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Modern Subjects

baconBefore reading this overview of modern studies in the CLAA it’s recommended that you first read the overview of classical studies.

From ancient times until the 1600s, education was dominated by the study of the classical liberal arts.  Any saint you can name from, St. Paul to St. Ignatius of Loyola, understood education to mean the study of the classical liberal arts.  In the 1600s, however, errors made by teachers who claimed to be followers of St. Thomas, known as “Scholastics” or “Schoolmen”, provoked some to call for a radical new movement in education.

The classical liberal arts sought Wisdom, using Aristotle’s teaching on the art of reasoning as its “method”.  The Philosopher’s famous work on the art of logic was called the “Organon”, which means “The Method” in Greek.  (It is translated “Organum” in Latin, which is significant.)  In the Organon, Aristotle taught that two different kinds of reasoning served two different ends.  Demonstrative reasoning allowed men to reason from absolute truths to prove (demonstrated) other conclusions to be true about many different subjects–logic itself, ethics, nature, and supernatural realities.  Dialectical reasoning (i.e., the Socratic Method), allowed men to reason from statements made by others to prove that their conclusions were impossible.  Dialectical reasoning obviously cannot demonstrate that a statement is true and, therefore, it cannot be used for the development of any scientific knowledge of a subject.  Using it to try and do so was the error of the “Schoolmen” and it led to many errors that were easily refuted by men who could provide evidence from things they have seen and could reproduce.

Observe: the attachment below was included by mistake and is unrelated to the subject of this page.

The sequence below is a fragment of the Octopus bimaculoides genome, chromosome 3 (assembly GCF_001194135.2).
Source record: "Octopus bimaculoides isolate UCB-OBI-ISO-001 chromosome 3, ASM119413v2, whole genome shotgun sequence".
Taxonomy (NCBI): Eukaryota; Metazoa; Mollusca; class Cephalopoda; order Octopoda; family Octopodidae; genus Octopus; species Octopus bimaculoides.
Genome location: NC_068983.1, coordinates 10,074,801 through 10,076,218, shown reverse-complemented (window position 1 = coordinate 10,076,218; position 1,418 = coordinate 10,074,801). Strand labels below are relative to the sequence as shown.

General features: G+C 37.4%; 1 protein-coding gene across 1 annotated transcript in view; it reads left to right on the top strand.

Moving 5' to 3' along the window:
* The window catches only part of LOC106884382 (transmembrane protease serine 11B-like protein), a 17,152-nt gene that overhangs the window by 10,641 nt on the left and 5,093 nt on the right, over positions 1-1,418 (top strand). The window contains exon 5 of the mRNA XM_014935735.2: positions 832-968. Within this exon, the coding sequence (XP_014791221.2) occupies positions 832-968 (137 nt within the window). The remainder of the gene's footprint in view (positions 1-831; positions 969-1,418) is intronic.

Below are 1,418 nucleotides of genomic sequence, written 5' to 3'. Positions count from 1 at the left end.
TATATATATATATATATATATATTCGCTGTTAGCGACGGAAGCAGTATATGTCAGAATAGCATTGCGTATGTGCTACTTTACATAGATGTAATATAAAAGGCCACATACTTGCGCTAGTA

This led Francis Bacon (pictured) to write an important work in 1620 titled Novum Organum, which being translated, means, “The New Method”.  As opposed to the “Socratic Method” of Plato and the “Method” of Aristotle, the Scientific Method was proposed as the most reliable means of learning truth about the physical world.   The philosophical foundation being laid, great men like Sir Isaac Newton put the “method” to work and sought to explain all of the happenings in the physical world in mechanical terms using reproducible experiments.